By Ada Statler
As of noon on Wednesday, 51 Stanford students signed a pledge written by Fossil Free Stanford pledging to participate in civil disobedience due to the University’s continued investment in oil and gas industries.
The threat comes in advance of the U.N.’s upcoming climate negotiations in Paris at the 2015 United Nations Climate Change Conference (COP-21). According to the Fossil Free Stanford press release, if Stanford’s Board of Trustees does not divest from fossil fuels before COP-21 in December, the signatories of the pledge “will take nonviolent direct action in order to demonstrate the urgency with which Stanford must divest if it is to make a maximal impact.”
Fossil Free Stanford, which began working on the University’s divestment from coal three years ago, presented their case to “divest the rest” in front of the Special Committee on Investment Responsibility (SCIR) of the Stanford Board of Trustees on Monday, Oct. 5.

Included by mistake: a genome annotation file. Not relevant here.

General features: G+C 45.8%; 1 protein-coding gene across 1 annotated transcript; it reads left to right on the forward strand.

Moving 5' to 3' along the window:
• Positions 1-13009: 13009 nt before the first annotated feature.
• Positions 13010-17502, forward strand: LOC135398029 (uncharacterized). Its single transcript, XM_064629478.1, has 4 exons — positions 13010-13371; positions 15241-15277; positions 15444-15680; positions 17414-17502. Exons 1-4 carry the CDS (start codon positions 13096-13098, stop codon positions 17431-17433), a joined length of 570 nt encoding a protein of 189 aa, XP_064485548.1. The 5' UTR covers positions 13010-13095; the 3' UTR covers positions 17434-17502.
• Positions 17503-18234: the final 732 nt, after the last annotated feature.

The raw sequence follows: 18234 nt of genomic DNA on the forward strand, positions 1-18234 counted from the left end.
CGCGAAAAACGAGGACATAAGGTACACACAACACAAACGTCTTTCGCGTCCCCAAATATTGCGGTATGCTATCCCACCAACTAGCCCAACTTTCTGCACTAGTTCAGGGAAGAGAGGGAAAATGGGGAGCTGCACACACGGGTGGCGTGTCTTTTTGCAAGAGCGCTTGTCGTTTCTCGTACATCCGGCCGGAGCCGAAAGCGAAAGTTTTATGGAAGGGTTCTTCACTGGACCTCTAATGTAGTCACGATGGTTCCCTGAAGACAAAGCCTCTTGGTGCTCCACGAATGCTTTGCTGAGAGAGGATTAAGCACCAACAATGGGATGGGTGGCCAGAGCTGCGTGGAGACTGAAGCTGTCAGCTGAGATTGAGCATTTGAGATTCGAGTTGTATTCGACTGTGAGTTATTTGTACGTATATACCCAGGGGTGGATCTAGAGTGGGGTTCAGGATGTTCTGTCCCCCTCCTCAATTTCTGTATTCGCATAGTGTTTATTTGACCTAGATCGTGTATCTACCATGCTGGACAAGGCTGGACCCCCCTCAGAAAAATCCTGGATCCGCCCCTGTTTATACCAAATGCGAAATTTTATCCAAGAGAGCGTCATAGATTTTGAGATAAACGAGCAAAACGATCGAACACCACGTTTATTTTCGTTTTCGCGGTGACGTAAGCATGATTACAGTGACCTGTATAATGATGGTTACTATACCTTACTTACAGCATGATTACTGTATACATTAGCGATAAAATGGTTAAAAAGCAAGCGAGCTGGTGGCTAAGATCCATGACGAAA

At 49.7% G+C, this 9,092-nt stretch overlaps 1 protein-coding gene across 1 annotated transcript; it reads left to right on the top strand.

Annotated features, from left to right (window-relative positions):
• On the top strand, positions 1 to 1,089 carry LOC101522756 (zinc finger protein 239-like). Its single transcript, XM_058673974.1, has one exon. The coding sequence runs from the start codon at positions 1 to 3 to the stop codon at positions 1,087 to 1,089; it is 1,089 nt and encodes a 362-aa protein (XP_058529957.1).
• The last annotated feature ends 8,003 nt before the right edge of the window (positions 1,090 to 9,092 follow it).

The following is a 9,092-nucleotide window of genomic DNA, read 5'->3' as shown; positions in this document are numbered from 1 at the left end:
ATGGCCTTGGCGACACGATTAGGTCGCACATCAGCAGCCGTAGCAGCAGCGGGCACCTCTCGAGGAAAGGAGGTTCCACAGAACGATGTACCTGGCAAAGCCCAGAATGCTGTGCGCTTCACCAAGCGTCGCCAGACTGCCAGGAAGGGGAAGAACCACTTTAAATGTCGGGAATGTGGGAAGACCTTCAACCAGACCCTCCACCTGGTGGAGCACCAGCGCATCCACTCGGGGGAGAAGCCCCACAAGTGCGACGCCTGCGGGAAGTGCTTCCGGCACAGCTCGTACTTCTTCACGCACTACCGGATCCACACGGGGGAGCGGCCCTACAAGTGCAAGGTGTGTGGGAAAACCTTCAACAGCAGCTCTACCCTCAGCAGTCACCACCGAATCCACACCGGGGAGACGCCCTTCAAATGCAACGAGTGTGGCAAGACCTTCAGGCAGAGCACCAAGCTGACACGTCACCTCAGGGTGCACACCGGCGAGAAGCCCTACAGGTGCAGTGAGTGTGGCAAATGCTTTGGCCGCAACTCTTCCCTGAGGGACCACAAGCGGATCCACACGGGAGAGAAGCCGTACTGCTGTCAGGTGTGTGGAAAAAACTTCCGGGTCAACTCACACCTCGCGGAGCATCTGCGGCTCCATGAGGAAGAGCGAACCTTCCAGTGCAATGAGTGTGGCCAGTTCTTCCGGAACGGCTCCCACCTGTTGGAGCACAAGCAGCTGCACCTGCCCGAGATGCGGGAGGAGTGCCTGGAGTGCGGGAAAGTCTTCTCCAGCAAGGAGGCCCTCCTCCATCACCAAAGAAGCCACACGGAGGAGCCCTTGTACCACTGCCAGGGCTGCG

In the written text of the letter read aloud to the SCIR, Fossil Free Stanford recognizes the contributions that the University has made overall to fighting climate change – including faculty research and investment into a new energy generation strategy – but argues that more must be done.
“[Stanford’s] actions regularly do change the world,” the letter reads. “Following Stanford’s coal divestment announcement, a wave of divestments cited Stanford’s logic and action… On the floor of the California Senate last month, President Pro Tempore Kevin De Leon cited Stanford’s divestment as he argued for his bill, now law, encouraging divestment of CalPERS, the fifth largest mutual fund on the planet.”
Although it is currently unclear what Fossil Free’s intended act of civil disobedience would consist of, the group’s website indicates that the details of the action will be shared with participants in the coming weeks if no change is made by the SCIR.
Members of Fossil Free Stanford assert that Stanford has a responsibility to act before the COP-21.
“Because of the urgency of producing an international agreement in Paris, it is the responsibility of leading U.S. institutions to equip the U.S. negotiators with clear evidence that the country’s civil society is ready to close the door on the future of fossil fuels,” said Josh Lappen ’17, the faculty liaison of the organization.
Contact Ada Throckmorton at adastat ‘at’ stanford.edu.